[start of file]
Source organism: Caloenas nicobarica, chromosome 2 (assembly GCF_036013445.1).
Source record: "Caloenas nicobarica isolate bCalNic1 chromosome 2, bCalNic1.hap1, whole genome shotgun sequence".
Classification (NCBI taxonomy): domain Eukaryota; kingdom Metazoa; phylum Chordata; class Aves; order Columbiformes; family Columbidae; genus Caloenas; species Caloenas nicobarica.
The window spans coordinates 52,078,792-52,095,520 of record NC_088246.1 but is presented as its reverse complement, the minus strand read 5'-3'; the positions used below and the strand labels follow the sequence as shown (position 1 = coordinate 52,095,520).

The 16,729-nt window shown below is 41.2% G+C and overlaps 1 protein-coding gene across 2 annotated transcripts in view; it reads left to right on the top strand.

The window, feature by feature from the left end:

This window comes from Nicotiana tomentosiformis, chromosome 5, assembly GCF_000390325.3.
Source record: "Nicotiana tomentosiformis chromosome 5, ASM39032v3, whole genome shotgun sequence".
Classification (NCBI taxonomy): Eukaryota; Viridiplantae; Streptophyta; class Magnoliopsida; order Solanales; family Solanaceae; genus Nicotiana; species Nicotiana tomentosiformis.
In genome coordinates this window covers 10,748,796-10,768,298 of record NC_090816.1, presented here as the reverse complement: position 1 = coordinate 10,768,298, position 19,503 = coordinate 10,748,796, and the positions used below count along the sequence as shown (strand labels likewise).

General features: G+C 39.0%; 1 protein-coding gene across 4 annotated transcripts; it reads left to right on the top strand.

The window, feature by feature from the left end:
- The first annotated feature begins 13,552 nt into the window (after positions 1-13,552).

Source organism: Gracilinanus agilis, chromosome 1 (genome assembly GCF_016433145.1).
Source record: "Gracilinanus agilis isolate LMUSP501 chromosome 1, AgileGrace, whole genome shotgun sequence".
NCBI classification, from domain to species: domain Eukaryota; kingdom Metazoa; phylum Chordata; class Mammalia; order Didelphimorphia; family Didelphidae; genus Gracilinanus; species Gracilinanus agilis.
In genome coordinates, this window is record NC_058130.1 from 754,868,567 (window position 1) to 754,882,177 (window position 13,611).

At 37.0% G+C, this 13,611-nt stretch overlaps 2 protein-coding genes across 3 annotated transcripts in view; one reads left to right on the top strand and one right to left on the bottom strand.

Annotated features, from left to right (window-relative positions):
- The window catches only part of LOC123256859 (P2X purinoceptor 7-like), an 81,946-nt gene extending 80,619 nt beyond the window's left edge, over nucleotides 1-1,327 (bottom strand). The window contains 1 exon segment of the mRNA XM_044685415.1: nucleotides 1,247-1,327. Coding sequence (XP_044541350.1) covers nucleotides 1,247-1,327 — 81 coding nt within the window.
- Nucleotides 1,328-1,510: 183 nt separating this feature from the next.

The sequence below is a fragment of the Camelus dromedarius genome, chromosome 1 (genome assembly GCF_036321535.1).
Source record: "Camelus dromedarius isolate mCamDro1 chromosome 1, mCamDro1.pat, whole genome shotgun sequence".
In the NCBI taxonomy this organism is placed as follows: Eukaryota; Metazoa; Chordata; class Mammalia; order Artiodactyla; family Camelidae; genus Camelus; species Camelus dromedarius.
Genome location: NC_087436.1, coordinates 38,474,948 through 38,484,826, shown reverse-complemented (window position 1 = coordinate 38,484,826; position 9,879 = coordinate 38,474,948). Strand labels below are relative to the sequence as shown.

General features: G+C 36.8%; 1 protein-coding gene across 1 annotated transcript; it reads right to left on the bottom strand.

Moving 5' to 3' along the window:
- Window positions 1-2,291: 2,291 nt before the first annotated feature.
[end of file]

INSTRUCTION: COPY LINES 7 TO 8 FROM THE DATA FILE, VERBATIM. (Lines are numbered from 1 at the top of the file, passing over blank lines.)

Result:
This window comes from Nicotiana tomentosiformis, chromosome 5, assembly GCF_000390325.3.
Source record: "Nicotiana tomentosiformis chromosome 5, ASM39032v3, whole genome shotgun sequence".